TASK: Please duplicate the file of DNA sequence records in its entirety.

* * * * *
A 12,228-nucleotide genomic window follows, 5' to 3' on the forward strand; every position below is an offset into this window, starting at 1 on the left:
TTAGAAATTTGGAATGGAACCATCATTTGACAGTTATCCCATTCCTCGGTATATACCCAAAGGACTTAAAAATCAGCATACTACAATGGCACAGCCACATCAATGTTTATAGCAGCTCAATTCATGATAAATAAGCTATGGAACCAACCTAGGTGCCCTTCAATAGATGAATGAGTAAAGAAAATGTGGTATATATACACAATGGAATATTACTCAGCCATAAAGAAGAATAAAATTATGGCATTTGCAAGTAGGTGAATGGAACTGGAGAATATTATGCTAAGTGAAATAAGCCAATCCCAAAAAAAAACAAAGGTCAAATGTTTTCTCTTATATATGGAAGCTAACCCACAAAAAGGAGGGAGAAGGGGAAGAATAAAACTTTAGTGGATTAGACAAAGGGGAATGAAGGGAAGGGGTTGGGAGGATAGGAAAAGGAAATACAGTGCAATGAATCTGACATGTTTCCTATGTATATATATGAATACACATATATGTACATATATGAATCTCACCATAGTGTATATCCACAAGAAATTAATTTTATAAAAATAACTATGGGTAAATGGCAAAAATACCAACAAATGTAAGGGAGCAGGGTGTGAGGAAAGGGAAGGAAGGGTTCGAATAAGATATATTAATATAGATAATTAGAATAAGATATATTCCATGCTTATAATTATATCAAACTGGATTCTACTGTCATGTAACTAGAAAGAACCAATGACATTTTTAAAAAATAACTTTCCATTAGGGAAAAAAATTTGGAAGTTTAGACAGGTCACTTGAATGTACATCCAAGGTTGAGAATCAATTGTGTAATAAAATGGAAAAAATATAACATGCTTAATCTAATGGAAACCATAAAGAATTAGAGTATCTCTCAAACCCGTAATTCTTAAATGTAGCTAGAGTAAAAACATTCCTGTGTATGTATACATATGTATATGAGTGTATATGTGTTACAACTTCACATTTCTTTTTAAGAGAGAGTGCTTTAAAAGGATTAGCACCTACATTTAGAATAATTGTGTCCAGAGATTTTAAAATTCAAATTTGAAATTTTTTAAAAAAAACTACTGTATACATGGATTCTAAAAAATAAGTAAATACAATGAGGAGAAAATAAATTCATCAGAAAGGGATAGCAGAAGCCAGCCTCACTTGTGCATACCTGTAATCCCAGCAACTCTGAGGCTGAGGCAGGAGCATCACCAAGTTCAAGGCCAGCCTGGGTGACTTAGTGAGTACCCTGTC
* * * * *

A 12,228-nucleotide genomic window follows, 5' to 3' on the forward strand; every position below is an offset into this window, starting at 1 on the left:
TTAGAAATTTGGAATGGAACCATCATTTGACAGTTATCCCATTCCTCGGTATATACCCAAAGGACTTAAAAATCAGCATACTACAATGGCACAGCCACATCAATGTTTATAGCAGCTCAATTCATGATAAATAAGCTATGGAACCAACCTAGGTGCCCTTCAATAGATGAATGAGTAAAGAAAATGTGGTATATATACACAATGGAATATTACTCAGCCATAAAGAAGAATAAAATTATGGCATTTGCAAGTAGGTGAATGGAACTGGAGAATATTATGCTAAGTGAAATAAGCCAATCCCAAAAAAAAACAAAGGTCAAATGTTTTCTCTTATATATGGAAGCTAACCCACAAAAAGGAGGGAGAAGGGGAAGAATAAAACTTTAGTGGATTAGACAAAGGGGAATGAAGGGAAGGGGTTGGGAGGATAGGAAAAGGAAATACAGTGCAATGAATCTGACATGTTTCCTATGTATATATATGAATACACATATATGTACATATATGAATCTCACCATAGTGTATATCCACAAGAAATTAATTTTATAAAAATAACTATGGGTAAATGGCAAAAATACCAACAAATGTAAGGGAGCAGGGTGTGAGGAAAGGGAAGGAAGGGTTCGAATAAGATATATTAATATAGATAATTAGAATAAGATATATTCCATGCTTATAATTATATCAAACTGGATTCTACTGTCATGTAACTAGAAAGAACCAATGACATTTTTAAAAAATAACTTTCCATTAGGGAAAAAAATTTGGAAGTTTAGACAGGTCACTTGAATGTACATCCAAGGTTGAGAATCAATTGTGTAATAAAATGGAAAAAATATAACATGCTTAATCTAATGGAAACCATAAAGAATTAGAGTATCTCTCAAACCCGTAATTCTTAAATGTAGCTAGAGTAAAAACATTCCTGTGTATGTATACATATGTATATGAGTGTATATGTGTTACAACTTCACATTTCTTTTTAAGAGAGAGTGCTTTAAAAGGATTAGCACCTACATTTAGAATAATTGTGTCCAGAGATTTTAAAATTCAAATTTGAAATTTTTTAAAAAAAACTACTGTATACATGGATTCTAAAAAATAAGTAAATACAATGAGGAGAAAATAAATTCATCAGAAAGGGATAGCAGAAGCCAGCCTCACTTGTGCATACCTGTAATCCCAGCAACTCTGAGGCTGAGGCAGGAGCATCACCAAGTTCAAGGCCAGCCTGGGTGACTTAGTGAGTACCCTGTC